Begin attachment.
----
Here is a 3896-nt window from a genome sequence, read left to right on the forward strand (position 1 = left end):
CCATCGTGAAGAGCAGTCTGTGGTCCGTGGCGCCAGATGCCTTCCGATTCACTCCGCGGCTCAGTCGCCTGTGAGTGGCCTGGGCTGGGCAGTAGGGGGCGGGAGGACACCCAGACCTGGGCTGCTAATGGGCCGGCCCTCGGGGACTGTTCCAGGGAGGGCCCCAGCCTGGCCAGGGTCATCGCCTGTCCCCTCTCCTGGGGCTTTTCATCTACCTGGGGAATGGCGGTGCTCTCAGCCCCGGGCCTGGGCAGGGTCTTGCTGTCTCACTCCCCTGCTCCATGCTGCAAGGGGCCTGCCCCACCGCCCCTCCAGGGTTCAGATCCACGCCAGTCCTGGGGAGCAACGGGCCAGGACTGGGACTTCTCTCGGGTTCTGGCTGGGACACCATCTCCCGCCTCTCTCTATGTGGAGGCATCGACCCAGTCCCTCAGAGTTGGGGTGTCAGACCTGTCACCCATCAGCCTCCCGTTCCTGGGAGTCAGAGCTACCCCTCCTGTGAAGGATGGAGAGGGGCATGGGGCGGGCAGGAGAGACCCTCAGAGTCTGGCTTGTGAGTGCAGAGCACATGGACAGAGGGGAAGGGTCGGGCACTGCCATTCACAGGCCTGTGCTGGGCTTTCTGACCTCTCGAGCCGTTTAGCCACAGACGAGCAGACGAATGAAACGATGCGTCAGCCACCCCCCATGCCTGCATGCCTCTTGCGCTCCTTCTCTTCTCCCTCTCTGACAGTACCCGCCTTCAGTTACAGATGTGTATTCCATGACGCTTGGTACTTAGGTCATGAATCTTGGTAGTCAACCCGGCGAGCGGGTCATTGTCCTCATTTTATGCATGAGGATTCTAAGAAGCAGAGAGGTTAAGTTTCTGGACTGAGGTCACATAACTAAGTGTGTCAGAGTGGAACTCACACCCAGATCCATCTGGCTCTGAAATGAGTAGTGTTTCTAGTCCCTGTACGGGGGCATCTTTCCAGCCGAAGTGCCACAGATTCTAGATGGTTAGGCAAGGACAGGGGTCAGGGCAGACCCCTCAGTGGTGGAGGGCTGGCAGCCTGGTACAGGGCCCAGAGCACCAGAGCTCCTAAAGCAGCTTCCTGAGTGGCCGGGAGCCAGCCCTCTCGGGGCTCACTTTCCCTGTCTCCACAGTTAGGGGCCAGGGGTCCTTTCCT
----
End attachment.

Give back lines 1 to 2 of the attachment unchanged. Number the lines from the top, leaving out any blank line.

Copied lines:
Here is a 3896-nt window from a genome sequence, read left to right on the forward strand (position 1 = left end):
CCATCGTGAAGAGCAGTCTGTGGTCCGTGGCGCCAGATGCCTTCCGATTCACTCCGCGGCTCAGTCGCCTGTGAGTGGCCTGGGCTGGGCAGTAGGGGGCGGGAGGACACCCAGACCTGGGCTGCTAATGGGCCGGCCCTCGGGGACTGTTCCAGGGAGGGCCCCAGCCTGGCCAGGGTCATCGCCTGTCCCCTCTCCTGGGGCTTTTCATCTACCTGGGGAATGGCGGTGCTCTCAGCCCCGGGCCTGGGCAGGGTCTTGCTGTCTCACTCCCCTGCTCCATGCTGCAAGGGGCCTGCCCCACCGCCCCTCCAGGGTTCAGATCCACGCCAGTCCTGGGGAGCAACGGGCCAGGACTGGGACTTCTCTCGGGTTCTGGCTGGGACACCATCTCCCGCCTCTCTCTATGTGGAGGCATCGACCCAGTCCCTCAGAGTTGGGGTGTCAGACCTGTCACCCATCAGCCTCCCGTTCCTGGGAGTCAGAGCTACCCCTCCTGTGAAGGATGGAGAGGGGCATGGGGCGGGCAGGAGAGACCCTCAGAGTCTGGCTTGTGAGTGCAGAGCACATGGACAGAGGGGAAGGGTCGGGCACTGCCATTCACAGGCCTGTGCTGGGCTTTCTGACCTCTCGAGCCGTTTAGCCACAGACGAGCAGACGAATGAAACGATGCGTCAGCCACCCCCCATGCCTGCATGCCTCTTGCGCTCCTTCTCTTCTCCCTCTCTGACAGTACCCGCCTTCAGTTACAGATGTGTATTCCATGACGCTTGGTACTTAGGTCATGAATCTTGGTAGTCAACCCGGCGAGCGGGTCATTGTCCTCATTTTATGCATGAGGATTCTAAGAAGCAGAGAGGTTAAGTTTCTGGACTGAGGTCACATAACTAAGTGTGTCAGAGTGGAACTCACACCCAGATCCATCTGGCTCTGAAATGAGTAGTGTTTCTAGTCCCTGTACGGGGGCATCTTTCCAGCCGAAGTGCCACAGATTCTAGATGGTTAGGCAAGGACAGGGGTCAGGGCAGACCCCTCAGTGGTGGAGGGCTGGCAGCCTGGTACAGGGCCCAGAGCACCAGAGCTCCTAAAGCAGCTTCCTGAGTGGCCGGGAGCCAGCCCTCTCGGGGCTCACTTTCCCTGTCTCCACAGTTAGGGGCCAGGGGTCCTTTCCT